Our results confirm that contractile properties and locomotor behaviour of animals are severely affected by axotomy, with a differential impact on fast contracting muscles. Administration of DAP5 reverses these devastating effects, without any observable side-effects. This agent could possibly show a therapeutic potential in other models of excitotoxic injury as well.
PMCID: PMC3395568  PMID: 22551202
3.  Volumetric and MGMT parameters in glioblastoma patients: Survival analysis 
BMC Cancer  2012;12:3.
In this study several tumor-related volumes were assessed by means of a computer-based application and a survival analysis was conducted to evaluate the prognostic significance of pre- and postoperative volumetric data in patients harboring glioblastomas. In addition, MGMT (O6-methylguanine methyltransferase) related parameters were compared with those of volumetry in order to observe possible relevance of this molecule in tumor development.
We prospectively analyzed 65 patients suffering from glioblastoma (GBM) who underwent radiotherapy with concomitant adjuvant temozolomide. For the purpose of volumetry T1 and T2-weighted magnetic resonance (MR) sequences were used, acquired both pre- and postoperatively (pre-radiochemotherapy). The volumes measured on preoperative MR images were necrosis, enhancing tumor and edema (including the tumor) and on postoperative ones, net-enhancing tumor. Age, sex, performance status (PS) and type of operation were also included in the multivariate analysis. MGMT was assessed for promoter methylation with Multiplex Ligation-dependent Probe Amplification (MLPA), for RNA expression with real time PCR, and for protein expression with immunohistochemistry in a total of 44 cases with available histologic material.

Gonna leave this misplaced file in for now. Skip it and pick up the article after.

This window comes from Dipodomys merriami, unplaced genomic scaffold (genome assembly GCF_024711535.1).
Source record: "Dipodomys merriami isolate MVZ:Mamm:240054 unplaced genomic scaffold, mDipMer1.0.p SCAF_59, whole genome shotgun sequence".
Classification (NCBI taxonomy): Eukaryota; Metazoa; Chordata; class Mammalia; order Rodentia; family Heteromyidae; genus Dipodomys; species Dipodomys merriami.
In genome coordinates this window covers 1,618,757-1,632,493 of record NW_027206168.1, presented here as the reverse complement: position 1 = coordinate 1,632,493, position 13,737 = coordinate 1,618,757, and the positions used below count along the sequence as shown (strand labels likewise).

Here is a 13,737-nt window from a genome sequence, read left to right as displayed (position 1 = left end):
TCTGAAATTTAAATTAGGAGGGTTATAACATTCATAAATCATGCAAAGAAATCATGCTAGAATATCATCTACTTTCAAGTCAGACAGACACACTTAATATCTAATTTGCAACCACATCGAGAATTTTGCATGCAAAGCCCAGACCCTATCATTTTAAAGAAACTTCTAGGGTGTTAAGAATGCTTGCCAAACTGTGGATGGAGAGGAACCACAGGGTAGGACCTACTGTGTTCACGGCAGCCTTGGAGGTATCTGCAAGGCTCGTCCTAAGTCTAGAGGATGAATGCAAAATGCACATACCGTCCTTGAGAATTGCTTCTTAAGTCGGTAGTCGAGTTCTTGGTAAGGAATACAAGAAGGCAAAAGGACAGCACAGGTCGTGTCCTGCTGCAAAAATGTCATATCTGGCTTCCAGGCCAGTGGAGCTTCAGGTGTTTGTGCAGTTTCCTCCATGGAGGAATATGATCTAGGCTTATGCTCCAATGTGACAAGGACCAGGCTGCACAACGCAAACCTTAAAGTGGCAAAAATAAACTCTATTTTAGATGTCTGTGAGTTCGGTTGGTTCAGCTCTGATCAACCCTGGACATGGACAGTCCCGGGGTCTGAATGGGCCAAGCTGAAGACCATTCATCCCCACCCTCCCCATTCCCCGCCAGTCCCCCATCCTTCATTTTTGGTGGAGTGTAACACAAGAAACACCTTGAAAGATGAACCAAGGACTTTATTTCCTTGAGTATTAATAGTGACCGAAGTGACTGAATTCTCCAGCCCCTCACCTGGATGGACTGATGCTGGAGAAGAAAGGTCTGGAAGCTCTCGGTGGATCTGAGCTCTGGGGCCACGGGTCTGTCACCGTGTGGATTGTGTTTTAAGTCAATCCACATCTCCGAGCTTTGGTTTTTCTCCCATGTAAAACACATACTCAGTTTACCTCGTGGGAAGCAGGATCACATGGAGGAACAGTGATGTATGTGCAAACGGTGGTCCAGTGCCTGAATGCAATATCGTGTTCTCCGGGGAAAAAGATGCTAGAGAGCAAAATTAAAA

In the multivariate analysis a negative impact was shown for pre-radiochemotherapy net-enhancing tumor on the overall survival (OS) (p = 0.023) and for preoperative necrosis on progression-free survival (PFS) (p = 0.030). Furthermore, the multivariate analysis confirmed the importance of PS in PFS and OS of patients. MGMT promoter methylation was observed in 13/23 (43.5%) evaluable tumors; complete methylation was observed in 3/13 methylated tumors only. High rate of MGMT protein positivity (> 20% positive neoplastic nuclei) was inversely associated with pre-operative tumor necrosis (p = 0.021).
Our findings implicate that volumetric parameters may have a significant role in the prognosis of GBM patients. Furthermore, volumetry could help not only to improve the prediction of outcome but also the outcome itself by identifying patients at high risk of treatment failure and, thus, seek alternative treatment for these patients. In this small series, MGMT protein was associated with less aggressive tumor characteristics.
PMCID: PMC3264493  PMID: 22214427

Results 1-3 (3)